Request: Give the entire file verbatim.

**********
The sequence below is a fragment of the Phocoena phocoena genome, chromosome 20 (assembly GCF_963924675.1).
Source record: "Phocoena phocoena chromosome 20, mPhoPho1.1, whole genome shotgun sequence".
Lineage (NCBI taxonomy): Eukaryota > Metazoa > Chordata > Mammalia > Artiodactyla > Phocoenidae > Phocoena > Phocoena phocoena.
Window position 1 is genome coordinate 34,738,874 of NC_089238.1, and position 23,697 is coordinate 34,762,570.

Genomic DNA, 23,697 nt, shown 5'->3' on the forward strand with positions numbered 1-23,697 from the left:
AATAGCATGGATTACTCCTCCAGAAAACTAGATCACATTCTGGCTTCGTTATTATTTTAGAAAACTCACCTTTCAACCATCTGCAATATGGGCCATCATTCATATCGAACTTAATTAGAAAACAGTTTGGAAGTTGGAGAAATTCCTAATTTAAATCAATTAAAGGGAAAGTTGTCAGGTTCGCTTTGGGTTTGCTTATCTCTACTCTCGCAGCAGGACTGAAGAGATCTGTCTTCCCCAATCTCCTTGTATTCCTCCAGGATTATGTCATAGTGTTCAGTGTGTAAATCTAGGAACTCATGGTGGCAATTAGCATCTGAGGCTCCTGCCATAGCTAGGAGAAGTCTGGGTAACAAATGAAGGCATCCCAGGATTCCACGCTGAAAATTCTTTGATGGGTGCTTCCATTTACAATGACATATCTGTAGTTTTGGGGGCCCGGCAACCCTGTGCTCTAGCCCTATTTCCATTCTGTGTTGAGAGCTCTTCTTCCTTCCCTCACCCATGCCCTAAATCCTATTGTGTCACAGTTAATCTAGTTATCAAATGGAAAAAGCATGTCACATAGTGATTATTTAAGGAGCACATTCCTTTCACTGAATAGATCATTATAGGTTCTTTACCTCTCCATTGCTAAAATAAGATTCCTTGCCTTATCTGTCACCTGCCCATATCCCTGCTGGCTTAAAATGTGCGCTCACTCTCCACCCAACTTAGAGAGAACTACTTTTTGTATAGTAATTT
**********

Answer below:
The sequence below is a fragment of the Phocoena phocoena genome, chromosome 20 (assembly GCF_963924675.1).
Source record: "Phocoena phocoena chromosome 20, mPhoPho1.1, whole genome shotgun sequence".
Lineage (NCBI taxonomy): Eukaryota > Metazoa > Chordata > Mammalia > Artiodactyla > Phocoenidae > Phocoena > Phocoena phocoena.
Window position 1 is genome coordinate 34,738,874 of NC_089238.1, and position 23,697 is coordinate 34,762,570.

Genomic DNA, 23,697 nt, shown 5'->3' on the forward strand with positions numbered 1-23,697 from the left:
AATAGCATGGATTACTCCTCCAGAAAACTAGATCACATTCTGGCTTCGTTATTATTTTAGAAAACTCACCTTTCAACCATCTGCAATATGGGCCATCATTCATATCGAACTTAATTAGAAAACAGTTTGGAAGTTGGAGAAATTCCTAATTTAAATCAATTAAAGGGAAAGTTGTCAGGTTCGCTTTGGGTTTGCTTATCTCTACTCTCGCAGCAGGACTGAAGAGATCTGTCTTCCCCAATCTCCTTGTATTCCTCCAGGATTATGTCATAGTGTTCAGTGTGTAAATCTAGGAACTCATGGTGGCAATTAGCATCTGAGGCTCCTGCCATAGCTAGGAGAAGTCTGGGTAACAAATGAAGGCATCCCAGGATTCCACGCTGAAAATTCTTTGATGGGTGCTTCCATTTACAATGACATATCTGTAGTTTTGGGGGCCCGGCAACCCTGTGCTCTAGCCCTATTTCCATTCTGTGTTGAGAGCTCTTCTTCCTTCCCTCACCCATGCCCTAAATCCTATTGTGTCACAGTTAATCTAGTTATCAAATGGAAAAAGCATGTCACATAGTGATTATTTAAGGAGCACATTCCTTTCACTGAATAGATCATTATAGGTTCTTTACCTCTCCATTGCTAAAATAAGATTCCTTGCCTTATCTGTCACCTGCCCATATCCCTGCTGGCTTAAAATGTGCGCTCACTCTCCACCCAACTTAGAGAGAACTACTTTTTGTATAGTAATTT